Asparagus is such a delicious veggie. If you ask me, it's even better when you pick it yourself and bring it straight home to cook it. Wild asparagus is pretty abundant in many areas. If you love it, read on to learn how to find wild asparagus.
When searching for wild asparagus, there are specific regions that are more likely to have the plant than others. This map provided by the USDA has information on which counties in each state are the most likely to have wild asparagus growing there. It's not native to the U.S. but has been introduced and grows all over the country and in much of Canada.
When to Find Asparagus
Asparagus is similar to most of the fruits and vegetables simply due to the fact it flourishs in the late spring. The location determines when the wild asparagus will be fully ready to eat. The window of time can be as wide as March until June. A good indicator to know when the asparagus is ready is when lilacs begin to bud.
Thankfully, wild asparagus looks identical to asparagus that you’d find in a grocery store. You have to look closely, since it likes to grow in the tall grass. Scan the grass horizontally with your eyes and search for the “heads” – they stick out the most.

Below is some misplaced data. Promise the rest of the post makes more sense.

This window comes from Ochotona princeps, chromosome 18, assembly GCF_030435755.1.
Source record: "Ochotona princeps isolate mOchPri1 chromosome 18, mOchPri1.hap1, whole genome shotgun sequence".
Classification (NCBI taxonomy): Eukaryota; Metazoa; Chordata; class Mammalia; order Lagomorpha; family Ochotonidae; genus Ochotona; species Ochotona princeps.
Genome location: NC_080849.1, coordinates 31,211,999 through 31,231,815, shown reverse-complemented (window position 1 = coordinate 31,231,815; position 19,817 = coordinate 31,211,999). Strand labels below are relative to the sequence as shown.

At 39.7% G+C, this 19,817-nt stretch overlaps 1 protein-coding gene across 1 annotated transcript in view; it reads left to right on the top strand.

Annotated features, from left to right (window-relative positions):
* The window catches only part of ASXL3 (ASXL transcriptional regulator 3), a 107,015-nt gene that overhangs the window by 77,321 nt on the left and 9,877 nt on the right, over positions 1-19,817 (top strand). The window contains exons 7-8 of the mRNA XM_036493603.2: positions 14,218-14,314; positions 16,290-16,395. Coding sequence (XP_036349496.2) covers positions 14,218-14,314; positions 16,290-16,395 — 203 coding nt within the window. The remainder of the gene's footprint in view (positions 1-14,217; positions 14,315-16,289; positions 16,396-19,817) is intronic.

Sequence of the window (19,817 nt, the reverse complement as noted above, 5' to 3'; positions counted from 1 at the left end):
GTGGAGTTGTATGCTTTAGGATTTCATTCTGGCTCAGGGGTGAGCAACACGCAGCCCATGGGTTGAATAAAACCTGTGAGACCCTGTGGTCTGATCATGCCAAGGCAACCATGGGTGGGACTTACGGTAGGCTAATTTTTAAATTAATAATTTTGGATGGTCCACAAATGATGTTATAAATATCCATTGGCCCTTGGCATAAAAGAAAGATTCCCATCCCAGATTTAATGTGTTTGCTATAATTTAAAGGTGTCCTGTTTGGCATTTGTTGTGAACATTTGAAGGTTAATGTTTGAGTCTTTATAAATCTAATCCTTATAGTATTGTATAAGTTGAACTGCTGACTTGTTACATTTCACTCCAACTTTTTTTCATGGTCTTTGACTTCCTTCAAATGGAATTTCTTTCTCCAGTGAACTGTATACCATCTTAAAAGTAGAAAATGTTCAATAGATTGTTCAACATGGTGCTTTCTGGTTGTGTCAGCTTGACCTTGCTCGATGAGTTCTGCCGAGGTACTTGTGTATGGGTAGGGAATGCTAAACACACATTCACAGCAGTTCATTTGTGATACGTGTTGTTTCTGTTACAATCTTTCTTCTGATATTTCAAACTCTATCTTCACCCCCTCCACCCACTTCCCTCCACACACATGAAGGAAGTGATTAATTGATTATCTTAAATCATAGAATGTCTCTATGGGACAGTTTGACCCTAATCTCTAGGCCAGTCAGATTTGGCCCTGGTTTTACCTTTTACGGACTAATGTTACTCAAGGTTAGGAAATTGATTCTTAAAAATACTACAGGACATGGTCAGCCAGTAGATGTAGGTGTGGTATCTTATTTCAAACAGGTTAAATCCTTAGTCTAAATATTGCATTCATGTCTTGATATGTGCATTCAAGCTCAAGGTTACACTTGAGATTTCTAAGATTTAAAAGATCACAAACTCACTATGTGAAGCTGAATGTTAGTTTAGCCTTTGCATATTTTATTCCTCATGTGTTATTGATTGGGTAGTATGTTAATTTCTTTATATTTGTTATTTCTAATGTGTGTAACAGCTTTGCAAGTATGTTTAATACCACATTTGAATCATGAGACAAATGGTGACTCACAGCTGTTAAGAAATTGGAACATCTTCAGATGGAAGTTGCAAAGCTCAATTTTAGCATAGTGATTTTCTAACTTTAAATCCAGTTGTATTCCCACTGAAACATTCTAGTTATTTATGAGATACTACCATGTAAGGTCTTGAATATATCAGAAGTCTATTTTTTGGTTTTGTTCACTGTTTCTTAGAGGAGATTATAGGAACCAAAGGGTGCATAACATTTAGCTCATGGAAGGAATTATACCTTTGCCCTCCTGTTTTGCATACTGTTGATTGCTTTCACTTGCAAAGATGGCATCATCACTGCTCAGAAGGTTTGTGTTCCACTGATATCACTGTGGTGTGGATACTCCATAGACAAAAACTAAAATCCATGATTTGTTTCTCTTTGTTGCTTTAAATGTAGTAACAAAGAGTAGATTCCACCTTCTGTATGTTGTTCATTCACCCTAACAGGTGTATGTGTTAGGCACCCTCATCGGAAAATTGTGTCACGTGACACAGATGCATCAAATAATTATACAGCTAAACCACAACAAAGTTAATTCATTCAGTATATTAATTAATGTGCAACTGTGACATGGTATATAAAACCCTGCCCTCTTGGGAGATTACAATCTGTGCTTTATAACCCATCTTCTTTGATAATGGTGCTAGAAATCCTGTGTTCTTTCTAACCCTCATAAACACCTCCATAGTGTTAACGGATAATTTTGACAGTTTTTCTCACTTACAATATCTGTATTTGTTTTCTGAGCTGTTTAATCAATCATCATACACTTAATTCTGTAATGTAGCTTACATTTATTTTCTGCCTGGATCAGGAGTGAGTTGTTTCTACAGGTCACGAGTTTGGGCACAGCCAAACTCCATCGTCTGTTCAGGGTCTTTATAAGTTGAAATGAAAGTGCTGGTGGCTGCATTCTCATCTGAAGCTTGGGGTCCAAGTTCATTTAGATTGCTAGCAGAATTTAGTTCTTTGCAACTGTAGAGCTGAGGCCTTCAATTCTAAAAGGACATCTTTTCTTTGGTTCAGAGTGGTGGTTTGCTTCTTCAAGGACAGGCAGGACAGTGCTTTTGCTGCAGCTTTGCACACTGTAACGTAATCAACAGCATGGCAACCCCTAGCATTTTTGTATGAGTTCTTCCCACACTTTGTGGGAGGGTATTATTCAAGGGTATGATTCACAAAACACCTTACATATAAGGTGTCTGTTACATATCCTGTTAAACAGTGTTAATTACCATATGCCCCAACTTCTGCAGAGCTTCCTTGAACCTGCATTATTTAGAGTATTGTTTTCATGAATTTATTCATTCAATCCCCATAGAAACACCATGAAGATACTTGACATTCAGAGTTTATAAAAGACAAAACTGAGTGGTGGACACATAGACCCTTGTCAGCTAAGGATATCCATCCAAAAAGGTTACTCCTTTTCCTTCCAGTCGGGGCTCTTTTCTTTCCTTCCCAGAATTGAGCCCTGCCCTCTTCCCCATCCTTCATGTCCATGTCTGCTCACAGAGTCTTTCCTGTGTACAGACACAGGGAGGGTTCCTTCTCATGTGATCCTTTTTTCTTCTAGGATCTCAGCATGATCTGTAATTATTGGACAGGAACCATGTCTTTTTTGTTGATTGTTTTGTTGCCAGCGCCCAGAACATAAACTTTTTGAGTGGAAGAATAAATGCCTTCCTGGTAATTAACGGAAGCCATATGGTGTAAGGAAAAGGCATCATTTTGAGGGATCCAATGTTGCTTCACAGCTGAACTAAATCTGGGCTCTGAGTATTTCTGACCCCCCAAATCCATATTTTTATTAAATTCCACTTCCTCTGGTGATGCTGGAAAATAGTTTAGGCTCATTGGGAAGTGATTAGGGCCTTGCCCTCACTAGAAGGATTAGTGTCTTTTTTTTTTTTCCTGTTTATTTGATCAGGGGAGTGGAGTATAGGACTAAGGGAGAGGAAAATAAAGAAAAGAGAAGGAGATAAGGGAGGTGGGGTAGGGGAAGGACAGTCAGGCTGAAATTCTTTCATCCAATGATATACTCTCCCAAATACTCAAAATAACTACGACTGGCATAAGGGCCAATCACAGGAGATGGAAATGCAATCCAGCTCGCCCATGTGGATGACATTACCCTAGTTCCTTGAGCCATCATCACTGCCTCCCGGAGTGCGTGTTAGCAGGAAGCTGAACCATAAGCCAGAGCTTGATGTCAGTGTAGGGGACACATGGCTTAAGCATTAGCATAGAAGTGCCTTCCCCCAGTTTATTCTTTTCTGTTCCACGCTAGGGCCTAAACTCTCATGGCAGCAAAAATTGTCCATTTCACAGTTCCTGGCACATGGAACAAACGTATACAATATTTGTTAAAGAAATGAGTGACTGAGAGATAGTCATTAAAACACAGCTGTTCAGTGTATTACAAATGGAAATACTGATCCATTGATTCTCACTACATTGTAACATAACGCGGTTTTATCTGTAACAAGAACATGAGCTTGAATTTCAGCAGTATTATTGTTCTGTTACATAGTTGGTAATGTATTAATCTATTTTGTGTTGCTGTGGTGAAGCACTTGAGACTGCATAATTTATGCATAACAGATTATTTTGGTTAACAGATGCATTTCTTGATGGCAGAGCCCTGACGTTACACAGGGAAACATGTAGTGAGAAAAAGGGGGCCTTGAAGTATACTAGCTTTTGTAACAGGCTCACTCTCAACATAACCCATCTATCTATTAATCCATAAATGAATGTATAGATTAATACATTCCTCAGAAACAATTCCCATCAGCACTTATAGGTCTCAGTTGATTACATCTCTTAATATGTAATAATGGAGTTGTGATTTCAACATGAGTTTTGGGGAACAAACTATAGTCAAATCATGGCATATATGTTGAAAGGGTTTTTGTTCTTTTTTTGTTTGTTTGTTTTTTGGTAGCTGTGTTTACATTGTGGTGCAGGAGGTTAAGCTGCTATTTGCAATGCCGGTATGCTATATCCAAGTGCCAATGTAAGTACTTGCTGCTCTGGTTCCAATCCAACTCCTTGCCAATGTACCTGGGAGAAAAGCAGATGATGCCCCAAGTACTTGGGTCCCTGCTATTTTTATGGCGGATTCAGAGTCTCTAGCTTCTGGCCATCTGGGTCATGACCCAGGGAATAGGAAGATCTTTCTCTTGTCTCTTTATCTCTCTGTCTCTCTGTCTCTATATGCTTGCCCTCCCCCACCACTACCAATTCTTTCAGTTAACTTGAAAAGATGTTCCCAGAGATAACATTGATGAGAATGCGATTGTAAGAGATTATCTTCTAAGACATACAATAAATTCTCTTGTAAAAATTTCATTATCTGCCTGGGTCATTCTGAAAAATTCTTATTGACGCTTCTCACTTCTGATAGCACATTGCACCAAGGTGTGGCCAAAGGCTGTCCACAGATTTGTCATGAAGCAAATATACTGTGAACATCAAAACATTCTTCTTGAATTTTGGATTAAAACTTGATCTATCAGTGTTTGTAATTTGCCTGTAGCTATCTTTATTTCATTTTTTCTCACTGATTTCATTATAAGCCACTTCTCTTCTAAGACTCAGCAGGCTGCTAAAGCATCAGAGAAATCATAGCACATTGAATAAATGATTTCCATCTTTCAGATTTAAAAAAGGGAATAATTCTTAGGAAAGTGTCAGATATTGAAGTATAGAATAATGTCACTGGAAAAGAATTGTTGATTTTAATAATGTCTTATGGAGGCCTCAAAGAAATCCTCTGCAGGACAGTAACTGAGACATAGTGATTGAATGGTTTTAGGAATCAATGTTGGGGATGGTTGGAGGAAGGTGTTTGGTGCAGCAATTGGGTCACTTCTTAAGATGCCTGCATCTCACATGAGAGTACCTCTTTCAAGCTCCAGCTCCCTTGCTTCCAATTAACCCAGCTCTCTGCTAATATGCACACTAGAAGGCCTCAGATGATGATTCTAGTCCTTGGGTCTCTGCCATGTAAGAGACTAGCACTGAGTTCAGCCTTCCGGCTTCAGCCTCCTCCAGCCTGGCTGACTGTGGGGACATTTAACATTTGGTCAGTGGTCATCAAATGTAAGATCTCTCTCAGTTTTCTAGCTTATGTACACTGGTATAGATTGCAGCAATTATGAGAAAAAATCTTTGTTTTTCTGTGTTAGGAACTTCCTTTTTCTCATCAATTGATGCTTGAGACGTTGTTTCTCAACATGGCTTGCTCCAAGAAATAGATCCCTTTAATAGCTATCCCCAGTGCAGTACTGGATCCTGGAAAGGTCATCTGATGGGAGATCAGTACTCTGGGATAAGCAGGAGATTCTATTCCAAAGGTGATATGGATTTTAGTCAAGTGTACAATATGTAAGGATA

There are many ways to cook with asparagus and it mostly comes down to personal preference. I myself like drizzling a bit of olive oil and grinding a bit of salt on the asparagus and throwing it on the grill, like Serious Eats. For those who want more variety, I’d recommend the Martha Stewart’s “31 Days of Asparagus Recipes (Because Spring is Almost Here!)” slide show or even New York Times’ “26 Amazing Asparagus Recipes.” Both have vast selection of recipes and ways to eat them.
In conclusion, be mindful of what you do when wild asparagus hunting. Watch for the weather and area before you go and know what to look for before you start cutting the stalks. And most importantly, enjoy the experience and the eating!